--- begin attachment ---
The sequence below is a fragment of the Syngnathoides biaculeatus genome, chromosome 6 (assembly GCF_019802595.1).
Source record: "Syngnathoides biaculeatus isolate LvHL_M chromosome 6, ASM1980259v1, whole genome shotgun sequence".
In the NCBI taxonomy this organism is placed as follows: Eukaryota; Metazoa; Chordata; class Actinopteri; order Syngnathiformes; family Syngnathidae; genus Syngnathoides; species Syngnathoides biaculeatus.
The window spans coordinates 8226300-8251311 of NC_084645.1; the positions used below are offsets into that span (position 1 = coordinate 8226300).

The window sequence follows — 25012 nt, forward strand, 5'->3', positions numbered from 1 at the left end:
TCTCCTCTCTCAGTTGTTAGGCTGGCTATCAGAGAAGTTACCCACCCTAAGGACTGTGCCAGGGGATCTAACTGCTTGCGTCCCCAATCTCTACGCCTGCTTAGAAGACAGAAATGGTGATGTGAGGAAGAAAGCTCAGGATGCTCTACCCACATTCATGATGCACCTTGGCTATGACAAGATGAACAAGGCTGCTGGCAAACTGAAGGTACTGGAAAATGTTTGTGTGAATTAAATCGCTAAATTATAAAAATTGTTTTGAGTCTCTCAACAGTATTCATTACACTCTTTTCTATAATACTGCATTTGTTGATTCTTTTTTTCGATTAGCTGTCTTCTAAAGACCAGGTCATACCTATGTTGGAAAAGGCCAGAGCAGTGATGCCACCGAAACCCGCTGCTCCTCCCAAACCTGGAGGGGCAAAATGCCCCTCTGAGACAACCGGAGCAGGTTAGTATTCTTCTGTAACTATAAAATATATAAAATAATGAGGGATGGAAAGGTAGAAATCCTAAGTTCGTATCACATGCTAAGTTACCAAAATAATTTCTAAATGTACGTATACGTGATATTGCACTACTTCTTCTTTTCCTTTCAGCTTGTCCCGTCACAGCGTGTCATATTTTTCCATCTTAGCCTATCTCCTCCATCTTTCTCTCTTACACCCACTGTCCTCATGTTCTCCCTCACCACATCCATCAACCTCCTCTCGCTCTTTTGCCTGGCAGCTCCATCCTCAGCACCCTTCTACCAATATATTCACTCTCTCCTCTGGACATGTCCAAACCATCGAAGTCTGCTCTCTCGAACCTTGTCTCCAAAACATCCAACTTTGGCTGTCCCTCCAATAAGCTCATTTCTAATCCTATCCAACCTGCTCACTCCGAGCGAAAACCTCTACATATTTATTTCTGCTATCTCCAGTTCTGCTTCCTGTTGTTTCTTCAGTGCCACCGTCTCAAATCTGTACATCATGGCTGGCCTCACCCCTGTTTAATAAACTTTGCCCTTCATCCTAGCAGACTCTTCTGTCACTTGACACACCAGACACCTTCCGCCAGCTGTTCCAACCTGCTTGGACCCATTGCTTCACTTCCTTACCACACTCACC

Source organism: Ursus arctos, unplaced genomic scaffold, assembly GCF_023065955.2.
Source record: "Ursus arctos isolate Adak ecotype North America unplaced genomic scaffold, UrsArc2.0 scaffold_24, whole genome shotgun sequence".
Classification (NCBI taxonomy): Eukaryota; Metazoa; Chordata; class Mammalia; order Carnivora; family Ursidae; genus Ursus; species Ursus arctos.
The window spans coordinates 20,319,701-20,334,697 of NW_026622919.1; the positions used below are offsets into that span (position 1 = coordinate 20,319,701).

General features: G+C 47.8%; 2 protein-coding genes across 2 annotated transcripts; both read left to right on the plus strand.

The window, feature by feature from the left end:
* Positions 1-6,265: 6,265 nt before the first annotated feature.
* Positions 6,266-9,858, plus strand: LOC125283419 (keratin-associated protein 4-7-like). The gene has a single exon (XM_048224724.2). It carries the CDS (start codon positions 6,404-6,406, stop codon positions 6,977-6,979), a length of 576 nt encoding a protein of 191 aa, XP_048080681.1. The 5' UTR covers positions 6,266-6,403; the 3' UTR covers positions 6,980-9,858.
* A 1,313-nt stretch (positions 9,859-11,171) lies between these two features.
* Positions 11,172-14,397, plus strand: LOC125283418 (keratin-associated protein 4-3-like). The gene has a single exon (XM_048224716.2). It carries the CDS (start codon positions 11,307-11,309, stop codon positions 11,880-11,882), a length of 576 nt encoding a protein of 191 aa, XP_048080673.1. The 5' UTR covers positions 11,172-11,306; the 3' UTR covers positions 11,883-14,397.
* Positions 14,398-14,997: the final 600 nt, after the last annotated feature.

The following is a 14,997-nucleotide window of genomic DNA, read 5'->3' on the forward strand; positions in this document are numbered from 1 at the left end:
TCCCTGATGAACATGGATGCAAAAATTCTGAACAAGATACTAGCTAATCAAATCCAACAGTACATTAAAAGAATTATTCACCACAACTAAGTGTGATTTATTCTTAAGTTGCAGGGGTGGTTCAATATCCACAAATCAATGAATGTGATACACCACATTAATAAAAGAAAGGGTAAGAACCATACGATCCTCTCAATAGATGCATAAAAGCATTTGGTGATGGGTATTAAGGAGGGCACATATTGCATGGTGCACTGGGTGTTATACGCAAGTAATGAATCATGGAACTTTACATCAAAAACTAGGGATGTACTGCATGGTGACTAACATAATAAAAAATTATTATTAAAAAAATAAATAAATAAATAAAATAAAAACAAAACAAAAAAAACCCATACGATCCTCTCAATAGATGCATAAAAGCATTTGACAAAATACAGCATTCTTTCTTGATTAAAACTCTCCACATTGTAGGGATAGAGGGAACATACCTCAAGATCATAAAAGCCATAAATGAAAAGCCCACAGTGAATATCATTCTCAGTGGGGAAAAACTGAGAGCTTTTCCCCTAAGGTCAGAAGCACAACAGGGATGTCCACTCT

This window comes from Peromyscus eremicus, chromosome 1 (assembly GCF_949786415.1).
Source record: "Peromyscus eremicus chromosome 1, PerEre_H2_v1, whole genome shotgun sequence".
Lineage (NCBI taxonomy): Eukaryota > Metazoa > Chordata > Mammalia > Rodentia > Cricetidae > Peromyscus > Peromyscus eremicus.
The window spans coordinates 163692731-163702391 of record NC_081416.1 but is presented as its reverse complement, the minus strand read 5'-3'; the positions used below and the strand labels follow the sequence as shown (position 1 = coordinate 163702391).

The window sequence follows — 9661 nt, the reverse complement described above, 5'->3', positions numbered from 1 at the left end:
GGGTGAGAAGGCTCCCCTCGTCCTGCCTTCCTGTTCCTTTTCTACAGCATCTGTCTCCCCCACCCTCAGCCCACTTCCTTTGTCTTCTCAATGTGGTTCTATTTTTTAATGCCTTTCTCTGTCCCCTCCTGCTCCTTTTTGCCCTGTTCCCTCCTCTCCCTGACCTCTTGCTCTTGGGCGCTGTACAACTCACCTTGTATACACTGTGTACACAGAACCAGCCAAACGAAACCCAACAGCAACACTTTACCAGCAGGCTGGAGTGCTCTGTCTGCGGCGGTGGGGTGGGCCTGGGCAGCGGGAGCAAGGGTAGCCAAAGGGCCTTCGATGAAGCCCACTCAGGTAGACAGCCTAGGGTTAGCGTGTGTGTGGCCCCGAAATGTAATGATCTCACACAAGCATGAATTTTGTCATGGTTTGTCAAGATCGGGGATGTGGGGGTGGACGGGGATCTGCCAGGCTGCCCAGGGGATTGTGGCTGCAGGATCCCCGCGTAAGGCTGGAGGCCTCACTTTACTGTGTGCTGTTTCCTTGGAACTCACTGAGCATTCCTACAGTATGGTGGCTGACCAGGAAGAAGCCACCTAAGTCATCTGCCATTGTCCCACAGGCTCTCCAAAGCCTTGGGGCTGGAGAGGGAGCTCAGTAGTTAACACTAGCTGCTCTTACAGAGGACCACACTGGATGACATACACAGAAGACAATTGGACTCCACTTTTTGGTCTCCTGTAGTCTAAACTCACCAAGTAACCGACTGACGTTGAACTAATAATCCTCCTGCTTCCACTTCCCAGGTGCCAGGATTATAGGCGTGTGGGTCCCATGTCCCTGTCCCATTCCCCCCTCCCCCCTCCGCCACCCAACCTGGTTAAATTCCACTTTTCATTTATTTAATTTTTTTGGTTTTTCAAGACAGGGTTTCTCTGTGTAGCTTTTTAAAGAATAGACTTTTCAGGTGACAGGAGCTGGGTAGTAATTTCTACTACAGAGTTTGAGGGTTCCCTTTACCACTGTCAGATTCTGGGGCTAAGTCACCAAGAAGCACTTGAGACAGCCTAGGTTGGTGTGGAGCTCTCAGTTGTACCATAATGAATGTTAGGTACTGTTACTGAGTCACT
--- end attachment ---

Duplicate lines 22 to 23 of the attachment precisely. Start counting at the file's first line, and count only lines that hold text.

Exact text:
Lineage (NCBI taxonomy): Eukaryota > Metazoa > Chordata > Mammalia > Rodentia > Cricetidae > Peromyscus > Peromyscus eremicus.
The window spans coordinates 163692731-163702391 of record NC_081416.1 but is presented as its reverse complement, the minus strand read 5'-3'; the positions used below and the strand labels follow the sequence as shown (position 1 = coordinate 163702391).